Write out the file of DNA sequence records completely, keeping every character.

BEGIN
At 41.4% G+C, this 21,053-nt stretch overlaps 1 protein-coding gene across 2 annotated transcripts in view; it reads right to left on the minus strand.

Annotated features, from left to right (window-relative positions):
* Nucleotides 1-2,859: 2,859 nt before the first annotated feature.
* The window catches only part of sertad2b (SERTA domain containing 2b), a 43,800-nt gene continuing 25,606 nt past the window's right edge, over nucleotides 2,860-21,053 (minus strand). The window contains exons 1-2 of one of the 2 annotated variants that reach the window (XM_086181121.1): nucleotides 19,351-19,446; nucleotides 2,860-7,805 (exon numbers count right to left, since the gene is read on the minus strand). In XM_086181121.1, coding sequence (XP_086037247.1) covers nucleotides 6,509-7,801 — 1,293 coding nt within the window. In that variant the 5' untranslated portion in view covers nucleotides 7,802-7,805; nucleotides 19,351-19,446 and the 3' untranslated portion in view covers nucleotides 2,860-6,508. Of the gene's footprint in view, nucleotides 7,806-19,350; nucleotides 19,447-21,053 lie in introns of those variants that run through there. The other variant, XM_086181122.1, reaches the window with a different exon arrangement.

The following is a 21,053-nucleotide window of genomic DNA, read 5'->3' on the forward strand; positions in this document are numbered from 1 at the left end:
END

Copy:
At 41.4% G+C, this 21,053-nt stretch overlaps 1 protein-coding gene across 2 annotated transcripts in view; it reads right to left on the minus strand.

Annotated features, from left to right (window-relative positions):
* Nucleotides 1-2,859: 2,859 nt before the first annotated feature.
* The window catches only part of sertad2b (SERTA domain containing 2b), a 43,800-nt gene continuing 25,606 nt past the window's right edge, over nucleotides 2,860-21,053 (minus strand). The window contains exons 1-2 of one of the 2 annotated variants that reach the window (XM_086181121.1): nucleotides 19,351-19,446; nucleotides 2,860-7,805 (exon numbers count right to left, since the gene is read on the minus strand). In XM_086181121.1, coding sequence (XP_086037247.1) covers nucleotides 6,509-7,801 — 1,293 coding nt within the window. In that variant the 5' untranslated portion in view covers nucleotides 7,802-7,805; nucleotides 19,351-19,446 and the 3' untranslated portion in view covers nucleotides 2,860-6,508. Of the gene's footprint in view, nucleotides 7,806-19,350; nucleotides 19,447-21,053 lie in introns of those variants that run through there. The other variant, XM_086181122.1, reaches the window with a different exon arrangement.

The following is a 21,053-nucleotide window of genomic DNA, read 5'->3' on the forward strand; positions in this document are numbered from 1 at the left end: